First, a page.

Pathfinder Socialite – Russell Akred

Meet Russell Akred, 5-star GM and Venture Captain in Ohio. 

Pathfinder Socialite is a twice monthly series on the Private Companion blog in which we speak with people of interest in the Pathfinder Society Organized Play community, the Venture Officers and 5-star Game Masters whose tireless volunteer efforts make Pathfinder Society possible.















Private Companion (PC): What is your gaming background, and how did you come to be so invested in the Pathfinder RPG?

Russell Akred: Been gaming since the mid 80’s, with a brief break after my sons were born, and have played several platforms including AD&D, 3.0, 3.5, Shadowrun, Toons, Paranoia and Runequest. I became involved with organized play with Living Greyhawk and moved to Pathfinder with the change over to 4E. I was happy to move into Pathfinder Society and was an early adopter of the organized play aspect. I gravitated toward Pathfinder because of their willingness and desire to listen to their fans.

PC: What does Pathfinder Society mean to you?

It is a group of friends that love to game with each other and love to share their passion of cooperative play.

PC: How did you come to be a Venture Captain?

In 2010 I had been organizing games in a couple of shops in Cincinnati and working with others I knew from my LG days to fill the void left by LG’s ending. I would think my strong desire to give to the hobby was what allowed me to become one of the early Venture Captains.

PC: What are some of your responsibilities as a Venture Captain?

The duties beyond being an organizer are promoting the hobby, acting as ruling official, communicating with Mike Brock and coordinating with other Venture Officers. There is also the expectation that you will come to and GM a lot at one of the major gaming conventions.

PC: What is your area like? What are some of the PFS-friendly FLGSes of note?

Cincinnati is a fragmented city. Not only are we divided by a river and a state boundary but there are strong social and economic factors insulating the different neighborhoods.

The event locations of note are…

Gateway Games, organized by the passionate supporters of that shop including “Sir Guido” Mike Richards. Yottaquest, which is where we started but now is struggling to have regular games.

Eastside Games and Cards, Art of War, Rockin’ Rooster Comics, are some of the other shops we still game in. The stores for the most part play nice together and feel like they are a community.

PC: What are some of the advantages and other differences PFS play has over play at home?

As a player the advantages are playing with new people, finding new home games to play in, and feeling a part of something bigger than your normal home game.

The advantages for a GM is not being the sole supplier of benefits the player is working toward in a campaign. You would not believe how liberating it feels when a player wants something for his character and he is not begging for it from you.

PC: How often do you run PFS games, and how often do you get to play in them?

Lately the area has been in the doldrums on events and tables have had to be cancelled. This has taken me to running a couple of games a month. For a while there I was running more than one a week with some weeks packed with tables to run.

I lately get to play one out of every three but for a long time there I rarely saw the other side of the GM screen. In fact I just got through noticing that one of my ten PFS PCs had levelled four times since I last played him. Feels very strange sometimes.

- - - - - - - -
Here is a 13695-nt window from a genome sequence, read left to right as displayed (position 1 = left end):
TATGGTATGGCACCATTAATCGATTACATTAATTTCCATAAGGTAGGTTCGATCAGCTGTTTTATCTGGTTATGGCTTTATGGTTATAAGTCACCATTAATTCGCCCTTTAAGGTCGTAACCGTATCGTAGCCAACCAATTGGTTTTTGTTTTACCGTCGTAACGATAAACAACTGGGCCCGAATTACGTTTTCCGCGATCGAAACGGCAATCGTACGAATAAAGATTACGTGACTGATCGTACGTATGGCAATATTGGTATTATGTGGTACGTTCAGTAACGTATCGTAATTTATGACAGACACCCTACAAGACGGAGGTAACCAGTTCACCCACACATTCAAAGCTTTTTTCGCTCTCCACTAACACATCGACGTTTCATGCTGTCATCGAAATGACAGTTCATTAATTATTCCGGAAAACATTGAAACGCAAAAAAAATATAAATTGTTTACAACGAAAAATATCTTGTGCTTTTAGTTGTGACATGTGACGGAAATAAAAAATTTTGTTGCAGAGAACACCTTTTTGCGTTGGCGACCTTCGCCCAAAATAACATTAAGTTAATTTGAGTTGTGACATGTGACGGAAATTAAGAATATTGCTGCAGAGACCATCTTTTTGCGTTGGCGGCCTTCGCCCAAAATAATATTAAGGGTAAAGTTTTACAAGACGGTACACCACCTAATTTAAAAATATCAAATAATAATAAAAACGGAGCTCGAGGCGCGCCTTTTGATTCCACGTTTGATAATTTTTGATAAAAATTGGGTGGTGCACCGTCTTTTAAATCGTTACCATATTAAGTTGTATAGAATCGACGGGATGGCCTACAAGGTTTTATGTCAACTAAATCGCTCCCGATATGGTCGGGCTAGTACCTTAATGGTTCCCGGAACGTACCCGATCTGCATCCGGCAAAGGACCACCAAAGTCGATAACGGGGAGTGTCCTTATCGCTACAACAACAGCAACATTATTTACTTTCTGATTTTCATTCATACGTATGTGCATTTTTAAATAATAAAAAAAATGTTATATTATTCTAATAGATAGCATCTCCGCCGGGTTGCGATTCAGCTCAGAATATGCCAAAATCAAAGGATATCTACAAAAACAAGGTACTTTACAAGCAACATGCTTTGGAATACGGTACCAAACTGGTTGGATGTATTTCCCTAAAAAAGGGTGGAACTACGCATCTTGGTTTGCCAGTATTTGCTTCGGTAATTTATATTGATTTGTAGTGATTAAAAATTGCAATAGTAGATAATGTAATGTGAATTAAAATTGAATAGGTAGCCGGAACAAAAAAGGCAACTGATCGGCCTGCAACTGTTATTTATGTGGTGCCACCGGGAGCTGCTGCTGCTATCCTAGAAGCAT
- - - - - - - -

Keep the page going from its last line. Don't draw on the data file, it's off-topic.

PC: What lessons have you learned from the PFS community?

That most of the gaming hobby really is a bunch of white guys. Seriously though, gamers come in all shapes and sizes and most are judged on their ability to play well with others. Except the most oblivious players, most will notice the pier pressure and either become better for it or leave. Also you learn to play a more self reliant character because you never know what other roles will be at the table. You also learn there are many ways to play the same game.

PC: You have a background in art and graphic design. How have you used these skills to enhance the PFS experience?

Russell’s GenCon PFS floor plan

It is great to be able to use your talents to help a community. I use my skills to enhance many levels of the hobby. From miniature painting, maps and redrawn handouts to laying out last year’s floor plan for Pathfinder Society at GenCon. Players love visuals because they put everyone on the same page. That way everyone is not depending on their interpretation of the box text.

PC: If you could change one thing about PFS, what would it be?

I have to pick one? I guess it would be a regional system as part of the organized play core, where different world regions would be given a part of Golarion that they would produce regional scenarios for that could only be played in their region or at joint conventions.

PC: What is a highlight of your PFS experience?

Gaming with my two sons who are now in college. Though they play less now than they used to it is wonderful to have had that positive shared experience with them. It is great to game with people you love.


Check out more of Russell’s Pathfinder creative here.

Jefferson Thacker

Before Perram joined Know Direction as the show’s first full time co-host, the podcast could have best been describe as a bunch of Pathfinder RPG stuff. Perram brings a knowledge of and love for Golarion to Know Direction, something any Pathfinder podcast is lacking without. On top of being a man on the pulse of the Pathfinder campaign setting, Perram is the founder of the superlative site for Pathfinder spellcasters, Perram’s Spellbook, a free web application that creates customized spell cards.

The flagship of the 3.5 Private Sanctuary gaming shelf of podcasts

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